“With the financial difficulties experienced by the Diocese at that time; the main concern then during the 6th Diocesan Synod at Ngorangora, and also at the bishop’s first synod in 2008 was to re-afloat the diocese financially rather than making a lot of wishful promises. Later on, it was a Mission decentralization program passed and implemented with Mission Field officers stationed at each of the four (4) four zones setup around the diocese to carry out mission work and training in their respective zones.” He added.
‘With the implementation of the partnership network or Parish Strengthening Concept, the diocese successfully established 5 Parish Headquarters namely: West Wairaha Parish HQ, West Haununu, East Arosi, Ugi, Oa Riki,’ the Diocesan Secretary stated.
Mission work over the last 13 years then was on decentralisation of mission coordination, down to the parishes; self-reliance on parish and diocese, strengthening and empowerment of people to participate fully in mission through training.
The Premier of Makira Ulawa Province, Hon. Julian Maka’a in his address acknowledged the unity that brought together all who have come to witness the Liturgical farewell service of Bishop Karibongi.
“We cannot go on our separate way to look after our people. We must hold hands together to serve our people effectively. And I thank you Bishop Karibongi for that unity rendered to the Province through the successive Governments as well as to other stakeholders, churches, house of chiefs and others.” The Hon Premier said.
In his final speech, Bishop Karibongi acknowledged the Anglican Church of Melanesia, Makira Ulawa Provincial Government, Ecumenical Partners, Chiefs and elders, friends and family members for their support and working together over the 13 years when he was bishop.
He also reminded clergy about their mission and ministry in his farewell address.
“A priest is a person who offers intercession and sacrifice, and hence should be at the sanctuary at all times. Therefore, we must be committed to our work, set godly example to people around us, live a life of prayer and keep oneself spiritually and physically clean.” The retiring Bishop called on the clergymen.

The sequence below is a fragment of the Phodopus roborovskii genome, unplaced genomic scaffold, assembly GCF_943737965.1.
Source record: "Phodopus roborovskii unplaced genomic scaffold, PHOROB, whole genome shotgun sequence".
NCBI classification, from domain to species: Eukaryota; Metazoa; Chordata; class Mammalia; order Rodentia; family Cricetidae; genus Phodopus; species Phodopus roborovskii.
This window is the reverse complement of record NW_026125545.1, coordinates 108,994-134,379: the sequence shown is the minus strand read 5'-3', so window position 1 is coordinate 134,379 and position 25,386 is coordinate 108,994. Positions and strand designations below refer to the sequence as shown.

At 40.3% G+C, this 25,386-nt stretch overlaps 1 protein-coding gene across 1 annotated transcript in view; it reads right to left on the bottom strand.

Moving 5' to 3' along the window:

The Vicar General of the Diocese, Rev. Canon Clayton Maha will look after the welfare of the Diocese during the transition period under the supervision of the Archbishop of ACOM, the Most Rev. Leonard Dawea until the election of a new Bishop which will take place before the end of this year after the diocesan synod.
The Archbishop calls on the whole church to pray for Bishop Karibongi and his family as he takes on a well-deserved retirement.
THE Diocese of Hanuato’o (DOH) was inaugurated at St. George Church now renamed St. Peters Cathedral, Kirakira on 29th day of June 1991, at the feast of St. Peter’s.
The first Diocesan Bishop was The Rt. Rev. James Philip Mason who came into office on 29th June 1991 followed by The Rt. Rev. Jonnie Kuper on 10th April 2005, and the retiring Bishop, Rt Rev. Alfred Karibongi from 30th September 2007 to 16th August 2020.
We were delighted to hear that five ACoM participants from the Solomon Islands and one from Vanuatu will be attending this new online course designed and facilitated by the Anglican Alliance and Episcopal Relief and Development. Please pray for the participants and their trainers as they journey together over the next year.
Relief and resilience are one of the Anglican Alliance’s key pillars, with an increasing emphasis on resilience as it becomes ever more apparent how critical resilience is in a world experiencing increasing numbers of disasters.
With Melanesia facing climate change, environmental and natural disasters, and the threat of COVID-19, this course will build a network of Anglican leaders with greater capacity for response and resilience and with better understanding of basic humanitarian concepts.
Dr Janice Proud, Anglican Alliance Disaster Response and Resilience Manager said of the course: “We cannot prevent disasters, nor can we remove all threats and hazards from our lives. But we can increase our resilience to them – our capacity to absorb, mitigate, adjust to and recover from adverse events and circumstances”
Nagulan Nesiah, Senior Programme Officer in Disaster Response and Risk Reduction at Episcopal Relief & Development, added: “Throughout the COVID-19 pandemic, and in other emergency situations, we have seen that the more resilient a community is and the better prepared it is for a disaster, the better able it is to respond, cope and survive when a crisis hits. We have also seen the power of accompaniers – people who have themselves come through a disaster and offer to walk alongside a community going through one” –.